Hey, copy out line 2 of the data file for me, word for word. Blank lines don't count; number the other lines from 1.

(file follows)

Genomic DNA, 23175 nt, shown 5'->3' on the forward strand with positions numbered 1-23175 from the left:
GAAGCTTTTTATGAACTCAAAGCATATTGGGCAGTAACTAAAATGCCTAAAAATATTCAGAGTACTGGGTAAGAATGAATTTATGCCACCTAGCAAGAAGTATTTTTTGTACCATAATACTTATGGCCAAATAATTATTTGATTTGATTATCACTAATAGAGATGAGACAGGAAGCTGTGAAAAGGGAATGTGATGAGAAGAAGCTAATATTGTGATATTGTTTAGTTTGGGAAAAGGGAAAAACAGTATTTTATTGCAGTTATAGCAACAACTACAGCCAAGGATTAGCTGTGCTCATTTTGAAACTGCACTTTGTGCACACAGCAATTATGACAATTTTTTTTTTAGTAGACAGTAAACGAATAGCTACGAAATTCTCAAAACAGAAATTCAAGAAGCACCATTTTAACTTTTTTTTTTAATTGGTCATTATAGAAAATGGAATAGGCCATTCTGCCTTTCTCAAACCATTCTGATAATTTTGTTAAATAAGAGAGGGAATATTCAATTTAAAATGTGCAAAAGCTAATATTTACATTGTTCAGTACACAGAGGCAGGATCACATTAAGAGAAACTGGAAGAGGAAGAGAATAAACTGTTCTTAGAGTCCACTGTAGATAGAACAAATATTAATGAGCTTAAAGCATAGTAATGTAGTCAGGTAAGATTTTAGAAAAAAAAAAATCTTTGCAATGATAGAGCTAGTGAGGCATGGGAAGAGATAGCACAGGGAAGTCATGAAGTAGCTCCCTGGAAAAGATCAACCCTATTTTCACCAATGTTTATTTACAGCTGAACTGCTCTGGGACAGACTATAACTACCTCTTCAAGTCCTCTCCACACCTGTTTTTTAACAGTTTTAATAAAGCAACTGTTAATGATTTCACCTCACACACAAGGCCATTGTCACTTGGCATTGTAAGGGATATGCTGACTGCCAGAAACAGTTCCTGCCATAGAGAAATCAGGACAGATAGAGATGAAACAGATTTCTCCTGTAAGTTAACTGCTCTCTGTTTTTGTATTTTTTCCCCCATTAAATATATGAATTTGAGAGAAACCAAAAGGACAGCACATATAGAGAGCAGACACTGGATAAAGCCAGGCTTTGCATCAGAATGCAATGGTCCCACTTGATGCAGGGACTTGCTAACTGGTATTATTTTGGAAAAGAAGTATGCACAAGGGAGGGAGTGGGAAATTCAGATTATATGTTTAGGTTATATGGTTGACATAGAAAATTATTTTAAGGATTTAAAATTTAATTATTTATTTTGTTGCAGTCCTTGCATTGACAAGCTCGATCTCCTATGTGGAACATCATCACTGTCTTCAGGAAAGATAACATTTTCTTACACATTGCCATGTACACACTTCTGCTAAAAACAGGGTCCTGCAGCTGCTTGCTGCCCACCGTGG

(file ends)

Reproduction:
GAAGCTTTTTATGAACTCAAAGCATATTGGGCAGTAACTAAAATGCCTAAAAATATTCAGAGTACTGGGTAAGAATGAATTTATGCCACCTAGCAAGAAGTATTTTTTGTACCATAATACTTATGGCCAAATAATTATTTGATTTGATTATCACTAATAGAGATGAGACAGGAAGCTGTGAAAAGGGAATGTGATGAGAAGAAGCTAATATTGTGATATTGTTTAGTTTGGGAAAAGGGAAAAACAGTATTTTATTGCAGTTATAGCAACAACTACAGCCAAGGATTAGCTGTGCTCATTTTGAAACTGCACTTTGTGCACACAGCAATTATGACAATTTTTTTTTTAGTAGACAGTAAACGAATAGCTACGAAATTCTCAAAACAGAAATTCAAGAAGCACCATTTTAACTTTTTTTTTTAATTGGTCATTATAGAAAATGGAATAGGCCATTCTGCCTTTCTCAAACCATTCTGATAATTTTGTTAAATAAGAGAGGGAATATTCAATTTAAAATGTGCAAAAGCTAATATTTACATTGTTCAGTACACAGAGGCAGGATCACATTAAGAGAAACTGGAAGAGGAAGAGAATAAACTGTTCTTAGAGTCCACTGTAGATAGAACAAATATTAATGAGCTTAAAGCATAGTAATGTAGTCAGGTAAGATTTTAGAAAAAAAAAAATCTTTGCAATGATAGAGCTAGTGAGGCATGGGAAGAGATAGCACAGGGAAGTCATGAAGTAGCTCCCTGGAAAAGATCAACCCTATTTTCACCAATGTTTATTTACAGCTGAACTGCTCTGGGACAGACTATAACTACCTCTTCAAGTCCTCTCCACACCTGTTTTTTAACAGTTTTAATAAAGCAACTGTTAATGATTTCACCTCACACACAAGGCCATTGTCACTTGGCATTGTAAGGGATATGCTGACTGCCAGAAACAGTTCCTGCCATAGAGAAATCAGGACAGATAGAGATGAAACAGATTTCTCCTGTAAGTTAACTGCTCTCTGTTTTTGTATTTTTTCCCCCATTAAATATATGAATTTGAGAGAAACCAAAAGGACAGCACATATAGAGAGCAGACACTGGATAAAGCCAGGCTTTGCATCAGAATGCAATGGTCCCACTTGATGCAGGGACTTGCTAACTGGTATTATTTTGGAAAAGAAGTATGCACAAGGGAGGGAGTGGGAAATTCAGATTATATGTTTAGGTTATATGGTTGACATAGAAAATTATTTTAAGGATTTAAAATTTAATTATTTATTTTGTTGCAGTCCTTGCATTGACAAGCTCGATCTCCTATGTGGAACATCATCACTGTCTTCAGGAAAGATAACATTTTCTTACACATTGCCATGTACACACTTCTGCTAAAAACAGGGTCCTGCAGCTGCTTGCTGCCCACCGTGG